Other Than Words was the result: twenty-five chapters told from two different points of view, with a surprising five hundred and seventy-two pages. I have revised it fully eight times and counting.  I have pitched it at a writers’ conference and had one agent “nibble”, so I went back to work on it again.  And again. An excerpt was published in an anthology, and then nominated for a Pushcart Prize.  I want to publish this novel. I love the characters and their rich life stories. Still, I have put off the tedious business of innumerable submissions and more revisions. I have a job as an addictions counselor and don’t get home until eight-thirty each night. The hours left over are few. But on Fridays when I do not work,  I try to sit down to write by two o’clock and generally write until nine o’clock or later. But it isn’t enough. I want more time to work diligently at the craft–to bring this passion for the written word into a potent, more elegant state of being. To make the stories vividly alive, moving, truth-telling.

Because I need  time to work on more fiction, I will be posting fewer posts on this blog, likely twice a month at most. That is, unless a very, very short story idea grabs hold and won’t let go,  or my addictions work presents something I find intriguing, or my heart disease/recovery experiences strike me as worth putting out there for others who share the diagnosis. There is always one more good reason to write; I run out of time, never topics!  But the desire and intention is to sail this novel into the world so it may reach people who love to read settle-into-your-chair fiction. There is already another novel ready for more revision, and a third waiting for release from my head and onto white pages.

Today I want to share with you the opening paragraphs of Other Than Words. I hope you enjoy them. Let me know what you think if you are so moved, or if you would be interested in reading more.  Another blog might spring up about the novel and the writing process, or perhaps even a website. I’ll stay in touch. But right now I better get back to work.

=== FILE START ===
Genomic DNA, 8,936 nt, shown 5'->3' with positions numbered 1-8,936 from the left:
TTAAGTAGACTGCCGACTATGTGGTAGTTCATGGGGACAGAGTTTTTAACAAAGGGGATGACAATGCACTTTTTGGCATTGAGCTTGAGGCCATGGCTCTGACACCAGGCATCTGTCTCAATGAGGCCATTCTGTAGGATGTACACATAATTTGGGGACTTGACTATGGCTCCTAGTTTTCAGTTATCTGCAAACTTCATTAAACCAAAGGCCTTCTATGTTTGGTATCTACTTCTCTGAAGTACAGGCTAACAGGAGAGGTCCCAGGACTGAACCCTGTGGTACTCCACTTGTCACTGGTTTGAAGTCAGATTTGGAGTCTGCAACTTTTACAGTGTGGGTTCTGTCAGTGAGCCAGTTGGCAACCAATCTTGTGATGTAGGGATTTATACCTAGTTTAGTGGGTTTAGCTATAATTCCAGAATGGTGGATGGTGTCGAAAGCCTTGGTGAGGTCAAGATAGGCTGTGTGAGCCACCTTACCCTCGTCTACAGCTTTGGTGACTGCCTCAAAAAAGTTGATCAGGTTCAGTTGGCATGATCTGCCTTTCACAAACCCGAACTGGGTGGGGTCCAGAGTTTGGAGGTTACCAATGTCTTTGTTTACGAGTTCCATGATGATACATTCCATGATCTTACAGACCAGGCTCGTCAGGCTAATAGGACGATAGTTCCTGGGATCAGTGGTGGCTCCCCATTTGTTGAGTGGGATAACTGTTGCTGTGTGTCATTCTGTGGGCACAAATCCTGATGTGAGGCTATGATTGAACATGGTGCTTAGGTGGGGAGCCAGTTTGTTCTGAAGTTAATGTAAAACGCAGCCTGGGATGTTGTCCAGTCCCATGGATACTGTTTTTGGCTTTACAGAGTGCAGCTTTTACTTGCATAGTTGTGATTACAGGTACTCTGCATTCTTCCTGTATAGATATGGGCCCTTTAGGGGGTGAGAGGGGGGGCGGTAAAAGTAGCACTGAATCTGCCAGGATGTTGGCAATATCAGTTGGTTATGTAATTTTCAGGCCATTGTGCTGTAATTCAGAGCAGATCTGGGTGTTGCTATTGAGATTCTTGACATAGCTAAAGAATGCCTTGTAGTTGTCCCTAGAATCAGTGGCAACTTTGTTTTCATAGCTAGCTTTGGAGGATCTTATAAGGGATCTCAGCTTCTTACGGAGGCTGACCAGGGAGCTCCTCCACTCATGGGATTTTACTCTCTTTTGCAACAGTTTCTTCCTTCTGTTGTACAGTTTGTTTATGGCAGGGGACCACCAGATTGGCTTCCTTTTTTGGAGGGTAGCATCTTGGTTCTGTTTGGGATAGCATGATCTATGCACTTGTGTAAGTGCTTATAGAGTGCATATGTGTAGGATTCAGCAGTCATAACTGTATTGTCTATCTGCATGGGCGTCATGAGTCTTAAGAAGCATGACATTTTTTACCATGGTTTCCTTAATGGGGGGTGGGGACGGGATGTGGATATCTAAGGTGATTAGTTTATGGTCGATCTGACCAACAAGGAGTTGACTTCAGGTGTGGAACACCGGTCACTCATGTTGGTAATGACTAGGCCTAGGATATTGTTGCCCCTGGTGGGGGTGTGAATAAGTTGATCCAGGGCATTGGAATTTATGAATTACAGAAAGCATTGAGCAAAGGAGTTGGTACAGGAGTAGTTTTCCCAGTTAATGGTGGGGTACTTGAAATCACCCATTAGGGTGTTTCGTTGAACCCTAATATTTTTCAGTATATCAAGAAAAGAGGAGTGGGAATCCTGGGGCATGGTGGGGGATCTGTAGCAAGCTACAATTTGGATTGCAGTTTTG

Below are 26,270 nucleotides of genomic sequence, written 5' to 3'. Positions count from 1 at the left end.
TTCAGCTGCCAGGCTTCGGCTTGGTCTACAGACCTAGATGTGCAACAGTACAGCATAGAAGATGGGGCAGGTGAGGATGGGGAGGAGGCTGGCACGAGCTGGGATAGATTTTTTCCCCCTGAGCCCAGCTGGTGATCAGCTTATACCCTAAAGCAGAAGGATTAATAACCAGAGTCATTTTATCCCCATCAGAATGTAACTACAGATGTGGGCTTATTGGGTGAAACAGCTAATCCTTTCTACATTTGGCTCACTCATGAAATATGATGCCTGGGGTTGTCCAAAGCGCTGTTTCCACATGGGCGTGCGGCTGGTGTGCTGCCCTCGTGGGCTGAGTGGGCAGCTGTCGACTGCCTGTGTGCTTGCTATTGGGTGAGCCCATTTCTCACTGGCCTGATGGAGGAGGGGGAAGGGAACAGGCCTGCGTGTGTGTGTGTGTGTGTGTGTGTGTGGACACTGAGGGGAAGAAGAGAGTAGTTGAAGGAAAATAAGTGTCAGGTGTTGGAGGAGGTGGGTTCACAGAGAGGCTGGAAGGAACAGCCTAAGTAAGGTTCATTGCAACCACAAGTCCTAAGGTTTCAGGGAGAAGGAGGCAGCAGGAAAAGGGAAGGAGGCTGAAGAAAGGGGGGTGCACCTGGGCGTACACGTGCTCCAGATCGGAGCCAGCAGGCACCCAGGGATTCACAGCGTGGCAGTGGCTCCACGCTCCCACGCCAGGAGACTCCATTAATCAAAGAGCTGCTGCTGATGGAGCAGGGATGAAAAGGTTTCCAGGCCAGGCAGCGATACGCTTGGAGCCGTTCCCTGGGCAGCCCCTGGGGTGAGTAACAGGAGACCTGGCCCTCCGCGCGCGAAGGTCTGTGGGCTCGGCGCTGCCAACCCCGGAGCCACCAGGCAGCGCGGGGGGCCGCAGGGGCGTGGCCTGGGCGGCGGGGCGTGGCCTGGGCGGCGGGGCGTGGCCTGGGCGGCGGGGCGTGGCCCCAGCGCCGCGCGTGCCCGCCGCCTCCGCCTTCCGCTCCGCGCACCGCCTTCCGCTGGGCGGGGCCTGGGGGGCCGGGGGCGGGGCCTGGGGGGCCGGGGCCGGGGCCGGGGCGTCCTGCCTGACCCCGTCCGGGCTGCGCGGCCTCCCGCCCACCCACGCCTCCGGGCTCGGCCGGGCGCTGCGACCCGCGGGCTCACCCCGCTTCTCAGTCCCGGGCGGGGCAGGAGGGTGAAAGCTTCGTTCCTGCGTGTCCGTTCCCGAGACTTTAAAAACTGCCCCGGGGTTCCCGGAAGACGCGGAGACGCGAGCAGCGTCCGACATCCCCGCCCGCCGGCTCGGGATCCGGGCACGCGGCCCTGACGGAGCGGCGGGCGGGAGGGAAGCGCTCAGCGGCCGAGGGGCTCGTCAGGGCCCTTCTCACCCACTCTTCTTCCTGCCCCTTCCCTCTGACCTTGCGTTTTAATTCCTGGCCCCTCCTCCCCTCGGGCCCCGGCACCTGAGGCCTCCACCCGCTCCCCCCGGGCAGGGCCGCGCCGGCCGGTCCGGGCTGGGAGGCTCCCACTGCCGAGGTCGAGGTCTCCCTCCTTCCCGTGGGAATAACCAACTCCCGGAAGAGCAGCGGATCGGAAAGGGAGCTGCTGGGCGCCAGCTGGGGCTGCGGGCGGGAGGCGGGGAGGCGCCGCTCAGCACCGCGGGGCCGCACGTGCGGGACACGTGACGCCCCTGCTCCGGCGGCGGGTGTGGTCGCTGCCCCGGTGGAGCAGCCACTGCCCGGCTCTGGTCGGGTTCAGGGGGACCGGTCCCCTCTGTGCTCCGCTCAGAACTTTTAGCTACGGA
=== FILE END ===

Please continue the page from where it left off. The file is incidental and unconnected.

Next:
Other Than Words

Part I-Sophia

Chapter 1

After Thomas died, I stopped talking. I had everything to lose by not speaking, but muteness, unlike speech, is a force that can’t be controlled. It took charge and relegated me to tenant status because I had nowhere else to live but in this body. I was caught between “Before His Death” and “After”. It was disorienting, but not an impossible way to live.

His body was retrieved from Ring Lake not far from the place we lived, the chapel-house, so named because it was originally a chapel here in the northern Michigan woods. Thomas’ mother and my family–parents, two brothers, a sister–came from the east coast to mourn and provide my daughter and myself with rudimentary care.  They tried to make sense of the disorder they found. They wanted to think I had lost my mind from the shock, but were closer to believing I had just decided to stop speaking. I was, after all, a dancer and choreographer, given to strange fits of introspection and moments of  theatrics. It didn’t occur to them there might be things I could not say aloud. Not yet; maybe never.

Janice, my younger sister, paced back and forth, her muddy shoes leaving dark stains on the wooden floor. I shared the couch with Daedalus, who looked more Siberian Husky than German Shepherd. He watched her with mild interest, his blue eyes like cool oases in the humid afternoon. The footsteps reminded me of Rorschach ink blots. I interpreted fear, extreme impatience. Hers, not mine. I felt porous as a sea sponge, everything drifting through me, leaving barely a trace.

Copyright 2011 Cynthia Guenther Richardson